HOW IS “TRAUMA” DEFINED?
“Trauma” is a term that refers to an individual’s “emotional response to a terrible event like an accident, rape, or natural disaster.” However, trauma can result from many other influential experiences, some of which include grief, neglect, terrorism, displacement, physical abuse, going to war, witnessing violence, and even being bullied.
Trauma can be long-term or short-lived and can result in “unpredictable emotions, flashbacks, strained relationships, and even physical symptoms like headaches or nausea.” It can cause fear, anxiety, and depression as well as severely damage a person’s overall mental, emotional, and physical health.
Many individuals struggling with trauma have extreme difficulty moving on with their lives afterwards.
WHO DOES TRAUMA AFFECT?
Unfortunately, trauma is much more common than we tend to believe.
In fact, a continuation of a study conducted on childhood trauma found that “more than 68% of children and adolescents had experienced a potentially traumatic event by the age of 16.”
Furthermore, a 2013 study, funded by both the American Psychiatric Association and the U.S. Department of Veterans Affairs Mental Health Services, found that “traumatic event exposure using DSM-5 criteria was high (89.7%), and exposure to multiple traumatic event types was the norm.”
Though there is no precise estimate regarding how many individuals are exposed to trauma during their lifetime, it’s no secret that trauma is a major public health issue.
TRAUMA AND SUBSTANCE ABUSE: WHAT’S THE RELATIONSHIP?
It’s been scientifically proven that there are multiple links between exposure to trauma and substance abuse.
The Adverse Childhood Experiences (ACE) Study, one of the biggest studies regarding the effects of childhood trauma, found that “children who experience abuse and neglect are at increased risk for smoking, alcoholism, and drug abuse as adults, as well as engaging in high-risk sexual behaviors.”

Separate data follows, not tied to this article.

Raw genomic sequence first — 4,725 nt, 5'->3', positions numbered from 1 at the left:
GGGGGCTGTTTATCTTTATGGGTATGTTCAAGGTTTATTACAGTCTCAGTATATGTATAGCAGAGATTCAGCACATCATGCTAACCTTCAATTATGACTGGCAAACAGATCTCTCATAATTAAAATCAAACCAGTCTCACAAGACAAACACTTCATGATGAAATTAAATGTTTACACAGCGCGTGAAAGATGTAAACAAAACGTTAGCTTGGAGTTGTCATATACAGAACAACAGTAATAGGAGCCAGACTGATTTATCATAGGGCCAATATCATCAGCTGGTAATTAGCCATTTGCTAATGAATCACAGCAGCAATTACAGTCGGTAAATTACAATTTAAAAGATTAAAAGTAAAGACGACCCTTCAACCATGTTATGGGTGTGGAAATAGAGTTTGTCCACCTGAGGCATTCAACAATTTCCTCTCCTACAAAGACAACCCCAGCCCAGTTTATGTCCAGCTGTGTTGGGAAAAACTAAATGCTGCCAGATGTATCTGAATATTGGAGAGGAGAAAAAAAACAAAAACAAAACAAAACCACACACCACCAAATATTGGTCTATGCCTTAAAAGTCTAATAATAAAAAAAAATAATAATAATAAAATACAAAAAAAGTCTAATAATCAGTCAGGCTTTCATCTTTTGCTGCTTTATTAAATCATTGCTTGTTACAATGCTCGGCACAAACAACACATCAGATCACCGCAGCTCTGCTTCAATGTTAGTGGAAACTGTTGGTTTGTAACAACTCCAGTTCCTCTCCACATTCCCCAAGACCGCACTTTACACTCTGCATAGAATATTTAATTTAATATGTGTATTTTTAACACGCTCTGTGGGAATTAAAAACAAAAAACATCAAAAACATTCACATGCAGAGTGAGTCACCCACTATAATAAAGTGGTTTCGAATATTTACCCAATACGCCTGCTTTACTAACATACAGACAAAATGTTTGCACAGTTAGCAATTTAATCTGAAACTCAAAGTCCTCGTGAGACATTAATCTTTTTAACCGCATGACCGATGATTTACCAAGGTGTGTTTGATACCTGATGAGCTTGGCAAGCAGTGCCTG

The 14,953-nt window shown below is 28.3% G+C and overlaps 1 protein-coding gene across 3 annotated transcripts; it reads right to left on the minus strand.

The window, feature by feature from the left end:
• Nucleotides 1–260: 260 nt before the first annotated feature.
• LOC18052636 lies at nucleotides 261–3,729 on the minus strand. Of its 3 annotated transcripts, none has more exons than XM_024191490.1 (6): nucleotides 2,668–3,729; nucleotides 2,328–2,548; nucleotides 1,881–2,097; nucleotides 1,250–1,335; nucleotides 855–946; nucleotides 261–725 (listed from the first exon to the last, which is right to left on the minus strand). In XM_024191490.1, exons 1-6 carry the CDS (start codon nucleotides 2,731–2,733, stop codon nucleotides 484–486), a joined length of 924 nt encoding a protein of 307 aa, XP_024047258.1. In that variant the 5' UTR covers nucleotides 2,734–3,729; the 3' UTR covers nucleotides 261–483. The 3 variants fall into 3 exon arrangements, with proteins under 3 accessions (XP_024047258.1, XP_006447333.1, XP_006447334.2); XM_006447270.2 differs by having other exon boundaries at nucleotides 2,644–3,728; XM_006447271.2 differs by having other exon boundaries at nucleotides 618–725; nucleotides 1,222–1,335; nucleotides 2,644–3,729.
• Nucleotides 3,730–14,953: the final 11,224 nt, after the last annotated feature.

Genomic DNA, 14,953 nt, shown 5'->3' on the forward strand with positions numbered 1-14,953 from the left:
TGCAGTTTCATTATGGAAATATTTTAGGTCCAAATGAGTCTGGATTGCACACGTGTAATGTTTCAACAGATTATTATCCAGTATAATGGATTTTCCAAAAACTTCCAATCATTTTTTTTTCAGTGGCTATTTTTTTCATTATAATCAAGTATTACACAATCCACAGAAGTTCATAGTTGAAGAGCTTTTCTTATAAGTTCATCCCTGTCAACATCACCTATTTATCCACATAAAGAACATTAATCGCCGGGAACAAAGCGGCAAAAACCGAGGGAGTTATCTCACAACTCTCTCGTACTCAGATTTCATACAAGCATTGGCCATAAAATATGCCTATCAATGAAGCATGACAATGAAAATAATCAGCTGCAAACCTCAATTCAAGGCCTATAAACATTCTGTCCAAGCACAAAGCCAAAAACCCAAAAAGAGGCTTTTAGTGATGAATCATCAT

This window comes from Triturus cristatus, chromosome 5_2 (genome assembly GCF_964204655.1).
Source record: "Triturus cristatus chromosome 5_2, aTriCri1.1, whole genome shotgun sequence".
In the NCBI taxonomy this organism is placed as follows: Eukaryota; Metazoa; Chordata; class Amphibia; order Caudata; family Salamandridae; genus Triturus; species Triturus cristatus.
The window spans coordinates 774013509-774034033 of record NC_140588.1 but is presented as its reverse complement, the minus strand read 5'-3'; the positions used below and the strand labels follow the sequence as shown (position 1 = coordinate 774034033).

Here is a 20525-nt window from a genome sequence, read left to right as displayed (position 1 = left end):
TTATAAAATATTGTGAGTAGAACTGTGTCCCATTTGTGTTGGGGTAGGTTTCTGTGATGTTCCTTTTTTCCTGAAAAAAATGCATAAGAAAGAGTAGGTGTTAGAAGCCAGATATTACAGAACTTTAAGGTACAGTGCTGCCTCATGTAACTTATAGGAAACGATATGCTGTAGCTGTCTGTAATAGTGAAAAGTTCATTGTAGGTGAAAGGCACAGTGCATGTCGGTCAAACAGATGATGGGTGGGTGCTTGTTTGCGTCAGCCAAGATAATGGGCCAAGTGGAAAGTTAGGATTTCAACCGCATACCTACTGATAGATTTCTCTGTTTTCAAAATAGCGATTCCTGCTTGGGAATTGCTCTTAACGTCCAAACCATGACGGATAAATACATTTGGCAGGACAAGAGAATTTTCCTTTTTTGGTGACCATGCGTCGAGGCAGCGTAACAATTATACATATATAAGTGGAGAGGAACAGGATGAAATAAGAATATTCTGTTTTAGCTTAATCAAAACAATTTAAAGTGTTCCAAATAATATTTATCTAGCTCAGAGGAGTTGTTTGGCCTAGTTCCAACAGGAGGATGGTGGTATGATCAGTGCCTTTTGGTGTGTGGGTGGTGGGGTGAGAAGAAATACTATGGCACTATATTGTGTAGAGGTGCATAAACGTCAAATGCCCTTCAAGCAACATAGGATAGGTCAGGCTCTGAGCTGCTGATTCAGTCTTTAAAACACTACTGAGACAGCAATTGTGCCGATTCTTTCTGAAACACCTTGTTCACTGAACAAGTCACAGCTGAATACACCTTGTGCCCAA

Research also suggests that “those with a history of child abuse and neglect are 1.5 times more likely to use illicit drugs, especially marijuana, in middle adulthood” and that childhood abuse and neglect can have a “negative effect on the ability of both men and women to establish and maintain healthy intimate relationships in adulthood.”
In fact, Edward Khantzian’s self-medication hypothesis of substance use disorders concluded that, while there are many components that contribute to addiction, self-medication is one of the “more compelling” reasons addicts use drugs.
When that hypothesis was created, clinical findings suggested that “rather than simply seeking escape, euphoria, or self-destruction,” addicts were “attempting to medicate themselves for a range of psychiatric problems and painful emotional states.”
TREATING ADDICTS WHO STRUGGLE WITH TRAUMA
Luckily, science and psychology have come a long way since Khantzian first concluded that addiction was a form of self-medication.
There are now many “trauma-informed” approaches regarding providing behavioral care to those struggling with fallout stemming from traumatic exposures. In order to treat addiction resulting from trauma, the trauma, itself, must also be addressed.
SAMHSA, one of the “leading agencies” that addresses the impact of trauma, has created the “four ‘Rs’” to help other programs and organizations give clients dealing with trauma the best possible care.
The “four ‘Rs’” are as follows:
- Realizes the widespread impact of trauma and understands potential paths for recovery
- Recognizes the signs and symptoms of trauma in clients, families, staff, and others involved with the system
- Responds by fully integrating knowledge about trauma into policies, procedures, and practices
- Actively seeks to Resist re-traumatization
Learn about other effective treatments for trauma and PTSD.